The Flags Regulations (Northern Ireland) 2000 provided that on certain designated days the union flag and, in certain circumstances, other flags must be flown on government buildings. For the purposes of these regulations, a Northern Ireland government building is one that is occupied wholly or mainly by members of the Northern Ireland Civil Service. The 2000 regulations also set out a number of so-called specified buildings at which the union flag must be flown on the designated days in question. Those buildings were chosen as they are the headquarters of Northern Ireland government departments. In 2002, the provisions were extended to court buildings in Northern Ireland. A number of noble Lords will recall that the New Decade, New Approach document of January 2020 contained a UK Government commitment to align flag-flying days across the whole United Kingdom.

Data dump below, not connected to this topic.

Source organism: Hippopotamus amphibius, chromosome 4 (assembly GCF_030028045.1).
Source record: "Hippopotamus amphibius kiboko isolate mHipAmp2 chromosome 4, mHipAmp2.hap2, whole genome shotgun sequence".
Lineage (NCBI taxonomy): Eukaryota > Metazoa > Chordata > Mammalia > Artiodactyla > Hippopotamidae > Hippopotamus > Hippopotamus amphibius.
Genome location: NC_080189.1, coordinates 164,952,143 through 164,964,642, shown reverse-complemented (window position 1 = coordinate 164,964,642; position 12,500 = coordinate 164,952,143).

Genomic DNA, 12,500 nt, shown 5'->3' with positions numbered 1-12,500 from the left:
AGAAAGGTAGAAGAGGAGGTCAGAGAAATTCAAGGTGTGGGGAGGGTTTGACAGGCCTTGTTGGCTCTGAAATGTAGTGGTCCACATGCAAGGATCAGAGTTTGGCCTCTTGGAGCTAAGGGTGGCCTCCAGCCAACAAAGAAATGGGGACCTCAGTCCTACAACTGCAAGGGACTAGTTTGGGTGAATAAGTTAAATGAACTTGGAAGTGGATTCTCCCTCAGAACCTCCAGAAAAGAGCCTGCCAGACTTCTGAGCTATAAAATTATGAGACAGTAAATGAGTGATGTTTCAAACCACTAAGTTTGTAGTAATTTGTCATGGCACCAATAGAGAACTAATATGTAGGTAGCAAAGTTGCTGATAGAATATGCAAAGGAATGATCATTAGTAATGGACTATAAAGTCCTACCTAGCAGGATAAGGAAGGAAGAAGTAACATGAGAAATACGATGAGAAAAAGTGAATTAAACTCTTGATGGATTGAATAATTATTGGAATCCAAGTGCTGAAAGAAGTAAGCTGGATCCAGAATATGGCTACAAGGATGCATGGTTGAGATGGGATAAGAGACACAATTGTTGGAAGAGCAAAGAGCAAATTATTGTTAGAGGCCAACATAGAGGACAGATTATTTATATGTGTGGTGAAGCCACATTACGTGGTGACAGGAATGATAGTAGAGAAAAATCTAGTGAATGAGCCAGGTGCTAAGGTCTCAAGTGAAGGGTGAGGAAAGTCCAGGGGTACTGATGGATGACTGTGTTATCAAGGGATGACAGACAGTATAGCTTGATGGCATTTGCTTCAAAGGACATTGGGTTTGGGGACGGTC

The regulations before your Lordships today will align flag-flying in Northern Ireland with this updated DCMS guidance and the policy followed across the rest of the UK. Prior to publishing the list of designated days, DCMS consulted a range of interested parties and individuals; I can confirm that the updated designation days reflect the wishes of the Palace. Last year, some noble Lords voiced their disappointment that the number of designated flying days was being reduced. These new dates will increase the number of flag-flying days in Northern Ireland by two, bringing the total to 10.